Supply Chain Planning Basics: Planning to Execute – Part 4 of 5
In our third blog we considered scheduling in the context of a manufacturing planning process; now, let’s explore how both planning and scheduling enable the execution of a plan, noting their respective roles and analyzing their interdependencies.
We plan/schedule to help us execute: to do the right things at the right times in the right ways to efficiently achieve an objective. But in a dynamic world we’re constantly adjusting plans/schedules to reflect reality, which begs a key question: What parts of a manufacturing plan/schedule can we change without sacrificing productivity?
We want our plan/schedule to reflect reality as much as possible, but we also need sufficient plan stability to avoid inefficiency, where we prepare for one task and end up doing something else. So, inside this lead time we don’t re-plan (except for major disruptions, when such waste is warranted); we work with older data. This first part of the manufacturing plan belongs to execution; it defines a frozen period, a boundary enabling us to consistently re-align our plans with reality without sacrificing efficiency.
Planning/scheduling workflows need an accurate picture of the conditions expected at the execution boundary, at the end of the frozen period. Given this starting condition, re-planning/scheduling can realign plans/schedules with execution, closely reflecting reality without destabilizing our work environment. When a major disruption occurs, requiring a relaxation of all or part of the frozen period to enable more complete re-planning, execution and planning/scheduling workflows and interfaces should be designed to provide this capability.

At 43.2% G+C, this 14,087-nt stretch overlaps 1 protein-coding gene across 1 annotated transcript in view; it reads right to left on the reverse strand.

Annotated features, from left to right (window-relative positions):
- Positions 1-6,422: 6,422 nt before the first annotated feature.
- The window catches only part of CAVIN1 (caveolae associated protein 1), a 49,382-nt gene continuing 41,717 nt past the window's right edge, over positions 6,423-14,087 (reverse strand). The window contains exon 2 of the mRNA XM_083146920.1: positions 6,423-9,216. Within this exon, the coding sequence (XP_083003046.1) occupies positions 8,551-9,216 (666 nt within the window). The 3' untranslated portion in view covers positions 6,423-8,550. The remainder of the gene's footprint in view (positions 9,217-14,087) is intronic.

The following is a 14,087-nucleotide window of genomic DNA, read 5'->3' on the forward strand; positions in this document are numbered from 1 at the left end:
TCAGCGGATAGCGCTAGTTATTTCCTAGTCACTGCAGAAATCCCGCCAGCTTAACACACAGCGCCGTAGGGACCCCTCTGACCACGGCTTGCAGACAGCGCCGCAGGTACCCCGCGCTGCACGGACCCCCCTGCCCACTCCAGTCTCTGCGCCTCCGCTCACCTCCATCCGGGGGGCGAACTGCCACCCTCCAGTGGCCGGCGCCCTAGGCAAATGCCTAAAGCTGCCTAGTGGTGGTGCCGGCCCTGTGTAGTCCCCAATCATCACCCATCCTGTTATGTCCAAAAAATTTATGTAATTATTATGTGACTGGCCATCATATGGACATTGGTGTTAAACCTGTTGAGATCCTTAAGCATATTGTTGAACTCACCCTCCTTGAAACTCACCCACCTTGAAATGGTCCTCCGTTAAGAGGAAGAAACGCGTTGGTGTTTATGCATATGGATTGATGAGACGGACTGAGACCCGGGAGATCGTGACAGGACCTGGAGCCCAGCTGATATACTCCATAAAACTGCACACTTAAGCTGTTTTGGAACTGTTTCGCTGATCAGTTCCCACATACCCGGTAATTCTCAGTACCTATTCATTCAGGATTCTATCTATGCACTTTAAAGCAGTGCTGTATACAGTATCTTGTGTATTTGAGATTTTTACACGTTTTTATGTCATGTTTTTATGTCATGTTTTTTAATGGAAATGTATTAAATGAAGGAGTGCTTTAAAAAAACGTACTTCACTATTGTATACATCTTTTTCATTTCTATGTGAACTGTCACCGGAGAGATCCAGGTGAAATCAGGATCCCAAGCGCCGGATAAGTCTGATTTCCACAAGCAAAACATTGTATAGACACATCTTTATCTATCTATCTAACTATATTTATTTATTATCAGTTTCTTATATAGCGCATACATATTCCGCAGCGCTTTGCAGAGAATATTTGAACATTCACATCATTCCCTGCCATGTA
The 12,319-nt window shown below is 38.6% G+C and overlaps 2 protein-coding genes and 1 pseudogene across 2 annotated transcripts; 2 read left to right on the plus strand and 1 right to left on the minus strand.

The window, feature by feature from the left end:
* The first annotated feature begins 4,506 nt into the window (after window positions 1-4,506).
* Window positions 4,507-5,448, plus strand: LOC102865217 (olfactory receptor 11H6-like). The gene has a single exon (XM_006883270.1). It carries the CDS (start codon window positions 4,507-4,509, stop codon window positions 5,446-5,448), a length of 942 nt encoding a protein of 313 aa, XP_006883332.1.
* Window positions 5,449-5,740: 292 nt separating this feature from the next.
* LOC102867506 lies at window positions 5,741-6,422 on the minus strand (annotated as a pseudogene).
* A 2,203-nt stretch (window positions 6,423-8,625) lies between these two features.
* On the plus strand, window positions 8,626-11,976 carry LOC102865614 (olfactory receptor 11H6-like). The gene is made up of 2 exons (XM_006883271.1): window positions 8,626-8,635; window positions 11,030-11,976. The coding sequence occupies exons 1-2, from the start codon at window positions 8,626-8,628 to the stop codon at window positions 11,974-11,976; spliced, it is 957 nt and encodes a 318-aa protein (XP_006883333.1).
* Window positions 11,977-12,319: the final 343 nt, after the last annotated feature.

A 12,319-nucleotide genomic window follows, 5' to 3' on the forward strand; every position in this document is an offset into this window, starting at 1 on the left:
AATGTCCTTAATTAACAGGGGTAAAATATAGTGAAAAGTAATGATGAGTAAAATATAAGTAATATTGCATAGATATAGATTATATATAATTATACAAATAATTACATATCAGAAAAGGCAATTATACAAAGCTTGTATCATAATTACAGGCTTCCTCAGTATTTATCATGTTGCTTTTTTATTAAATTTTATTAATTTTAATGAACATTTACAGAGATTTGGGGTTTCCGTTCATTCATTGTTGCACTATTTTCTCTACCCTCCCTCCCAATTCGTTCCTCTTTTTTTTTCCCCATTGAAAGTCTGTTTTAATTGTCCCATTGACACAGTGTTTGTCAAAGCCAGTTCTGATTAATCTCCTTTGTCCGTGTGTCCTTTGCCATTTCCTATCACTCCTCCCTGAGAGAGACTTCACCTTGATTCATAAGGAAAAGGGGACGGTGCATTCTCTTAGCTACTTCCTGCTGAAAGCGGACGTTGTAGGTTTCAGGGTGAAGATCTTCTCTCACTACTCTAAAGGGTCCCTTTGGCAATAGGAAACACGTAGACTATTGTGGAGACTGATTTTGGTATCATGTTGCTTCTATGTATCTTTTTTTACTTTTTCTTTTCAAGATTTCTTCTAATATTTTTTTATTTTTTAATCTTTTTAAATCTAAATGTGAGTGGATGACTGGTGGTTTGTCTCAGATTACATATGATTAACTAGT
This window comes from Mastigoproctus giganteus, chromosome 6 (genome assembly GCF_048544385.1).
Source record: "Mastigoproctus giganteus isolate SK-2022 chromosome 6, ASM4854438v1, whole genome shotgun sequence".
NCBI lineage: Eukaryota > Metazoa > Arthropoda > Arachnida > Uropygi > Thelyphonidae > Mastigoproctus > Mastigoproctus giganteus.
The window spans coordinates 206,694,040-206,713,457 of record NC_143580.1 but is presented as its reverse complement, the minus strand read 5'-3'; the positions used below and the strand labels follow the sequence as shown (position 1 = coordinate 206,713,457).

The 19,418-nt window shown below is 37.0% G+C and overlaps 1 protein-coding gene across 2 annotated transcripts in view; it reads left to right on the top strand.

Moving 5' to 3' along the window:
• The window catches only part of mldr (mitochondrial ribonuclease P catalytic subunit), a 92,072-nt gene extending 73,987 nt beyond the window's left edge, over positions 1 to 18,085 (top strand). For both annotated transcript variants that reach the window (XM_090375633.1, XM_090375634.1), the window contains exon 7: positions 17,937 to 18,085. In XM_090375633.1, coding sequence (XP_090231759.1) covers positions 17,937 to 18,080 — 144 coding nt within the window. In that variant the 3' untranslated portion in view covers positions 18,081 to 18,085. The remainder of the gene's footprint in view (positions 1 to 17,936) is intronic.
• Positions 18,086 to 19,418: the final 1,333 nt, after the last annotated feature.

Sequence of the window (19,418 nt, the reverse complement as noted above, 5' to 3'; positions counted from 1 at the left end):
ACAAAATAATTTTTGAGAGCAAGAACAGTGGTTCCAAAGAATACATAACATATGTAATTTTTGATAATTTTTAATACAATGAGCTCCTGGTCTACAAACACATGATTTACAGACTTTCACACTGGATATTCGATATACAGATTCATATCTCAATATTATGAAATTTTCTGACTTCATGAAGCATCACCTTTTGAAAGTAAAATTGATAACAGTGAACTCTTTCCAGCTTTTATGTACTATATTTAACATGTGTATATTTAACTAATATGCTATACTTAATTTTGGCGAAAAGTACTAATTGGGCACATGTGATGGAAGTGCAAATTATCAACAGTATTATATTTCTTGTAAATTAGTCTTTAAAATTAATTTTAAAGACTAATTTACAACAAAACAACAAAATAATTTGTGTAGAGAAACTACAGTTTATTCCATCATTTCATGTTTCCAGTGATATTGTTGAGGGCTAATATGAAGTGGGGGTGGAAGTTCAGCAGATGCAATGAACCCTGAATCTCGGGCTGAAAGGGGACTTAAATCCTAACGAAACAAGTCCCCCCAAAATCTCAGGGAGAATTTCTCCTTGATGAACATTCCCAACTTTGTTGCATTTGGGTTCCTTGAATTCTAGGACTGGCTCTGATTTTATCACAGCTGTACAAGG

Though planners may request visibility into frozen plan details within planning/scheduling workflows, such detail is irrelevant for planning/scheduling purposes. In fact, providing it can actually be problematic, encumbering and possibly destabilizing planning/scheduling workflows, since plans/schedules approximate reality, not fully considering real-time constraints that affect execution-level detail. The plan may be executed in ways that violate simplistic assumptions inherent in the plan/schedule, making accurate representation very difficult or impossible.
Having explored planning theory and analyzed the relationships and interdependencies between the planning, scheduling and execution processes, in our final blog we’ll take a step back and look at the big picture, summarizing what we’ve found and why it’s important.
For additional information, read the rest of the blogs in this series:
- Part 1 – Supply Chain Planning Basics: Plan, Schedule, Execute
- Part 2 – Supply Chain Planning Basics: A Planning Paradigm
- Part 3 – Supply Chain Planning Basics: Planning to Schedule
- Part 5 – Supply Chain Planning Basics: Implications